I’m not so naïve to think that, in a ruthless environment like Hollywood, sex tapes and nude photos can't possibly be leaked on purpose to jump-start a career. It is plausible. But more often, they’re career damaging. In 2014, singer-songwriter Tulisa Contostavlos said she felt her own “fall from grace” began with the malicious release of her sex tape in 2012. “I think it was the tape where it all went wrong for me mentally,” she told The Mirror. “When the tape came out I felt like I had lost control again. This isn’t how I wanted to be portrayed as and afterwards going back out there, it was the thought of facing the audience, the crowd.”
For female stars such as Hudgens, whose brands were initially built around a squeaky-clean image, the backlash can be even more vicious. Can you imagine how much people wouldn’t care if nude photos came out of, say, the Jonas Brothers, even in 2007? And that’s without even beginning to touch on the psychological impact of such an ordeal. Being in the knowledge that thousands, if not tens of thousands, of people were examining your body. Judging you for it.
When famous men’s bodies are exposed, fans chuckle, occasionally applaud, and move on. When a leaked tape of A$AP Rocky showed up on PornHub in 2019, the rapper was able to make a joke out of the situation by posing as his genitals’ defence attorney. When paparazzi photos leaked of Orlando Bloom paddle-boarding in the buff with Katy Perry (who was dressed), the actor’s name began to trend on Twitter. But the social-media commentary around those images were good-natured: primarily googly-eyed gifs of TV characters doing double-takes. Howard Stern later asked Bloom if he had a name for his penis. Can you imagine how different the media reaction would have been if Perry was the naked one? And she almost could have been, had Bloom convinced her to strip down, too. (The couple later said that they had been in Italy, where everyone was naked.) “He tried to get me there, and I was like, ‘Nah,’” she told Stern in a separate interview. “In the back of my mind – I am Jim Carrey in The Truman Show a little bit – I feel like, ‘You know, maybe there would be a chance [of paparazzi being there].’”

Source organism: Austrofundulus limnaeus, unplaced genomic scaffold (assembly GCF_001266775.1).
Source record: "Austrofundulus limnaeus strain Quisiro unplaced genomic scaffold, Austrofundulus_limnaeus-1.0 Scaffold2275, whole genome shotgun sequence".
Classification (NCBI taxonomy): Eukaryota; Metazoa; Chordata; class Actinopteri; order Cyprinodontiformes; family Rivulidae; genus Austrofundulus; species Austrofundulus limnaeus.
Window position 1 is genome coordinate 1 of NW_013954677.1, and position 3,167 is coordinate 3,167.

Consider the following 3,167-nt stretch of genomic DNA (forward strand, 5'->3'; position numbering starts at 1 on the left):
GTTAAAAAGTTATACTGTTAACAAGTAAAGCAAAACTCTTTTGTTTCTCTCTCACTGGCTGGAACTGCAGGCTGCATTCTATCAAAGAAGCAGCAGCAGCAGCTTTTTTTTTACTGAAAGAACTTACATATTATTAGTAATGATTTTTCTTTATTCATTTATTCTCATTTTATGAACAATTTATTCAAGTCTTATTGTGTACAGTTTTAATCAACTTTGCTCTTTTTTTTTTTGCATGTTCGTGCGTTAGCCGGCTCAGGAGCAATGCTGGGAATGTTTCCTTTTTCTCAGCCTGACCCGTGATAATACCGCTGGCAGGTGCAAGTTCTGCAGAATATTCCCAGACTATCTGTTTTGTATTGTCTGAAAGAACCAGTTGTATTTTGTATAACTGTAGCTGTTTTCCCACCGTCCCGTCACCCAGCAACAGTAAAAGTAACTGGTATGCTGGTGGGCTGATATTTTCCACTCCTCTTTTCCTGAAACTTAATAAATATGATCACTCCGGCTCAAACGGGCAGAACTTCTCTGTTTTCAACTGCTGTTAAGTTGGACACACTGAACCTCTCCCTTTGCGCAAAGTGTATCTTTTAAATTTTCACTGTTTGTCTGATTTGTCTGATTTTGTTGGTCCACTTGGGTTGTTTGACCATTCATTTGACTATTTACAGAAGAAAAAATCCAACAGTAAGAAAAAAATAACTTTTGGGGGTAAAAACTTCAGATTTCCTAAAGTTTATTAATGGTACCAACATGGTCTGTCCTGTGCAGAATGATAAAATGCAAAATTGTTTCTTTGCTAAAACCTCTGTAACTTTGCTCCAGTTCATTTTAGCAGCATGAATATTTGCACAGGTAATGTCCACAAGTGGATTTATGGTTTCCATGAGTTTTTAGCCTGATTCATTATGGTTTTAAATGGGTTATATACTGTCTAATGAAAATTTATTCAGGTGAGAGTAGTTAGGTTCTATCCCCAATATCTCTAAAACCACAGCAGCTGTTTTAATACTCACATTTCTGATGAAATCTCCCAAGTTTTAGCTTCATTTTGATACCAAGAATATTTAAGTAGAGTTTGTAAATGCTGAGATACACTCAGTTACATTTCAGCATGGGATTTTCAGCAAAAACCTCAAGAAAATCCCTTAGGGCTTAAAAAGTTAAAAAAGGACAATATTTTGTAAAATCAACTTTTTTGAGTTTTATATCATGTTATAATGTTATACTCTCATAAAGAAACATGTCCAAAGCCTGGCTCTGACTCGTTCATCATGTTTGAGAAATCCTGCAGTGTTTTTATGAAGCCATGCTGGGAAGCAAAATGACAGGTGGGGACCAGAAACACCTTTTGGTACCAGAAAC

Chris Evans, too, one of the most bankable stars in Hollywood, was able to laugh off the moment he accidentally leaked an explicit photo from his Instagram page. People even praised him for handling the situation with such good humour. Would this have been the case had a female celebrity done the same?
Things are changing, albeit slowly. As of February, 46 states and Washington DC have passed laws prohibiting the distribution or production of non-consensual pornography. And just last week, Verge reported that a new measure that would ban knowingly or recklessly distributing “intimate visual depictions” of non-consenting subjects was added as an amendment to the Violence Against Women Act. If it is signed into US federal law, it would mean offenders could face up to two years in prison for each person whose images they distribute. It’s a (potentially) promising step in curbing the sexual exploitation of women. For now, though, the reckoning goes on.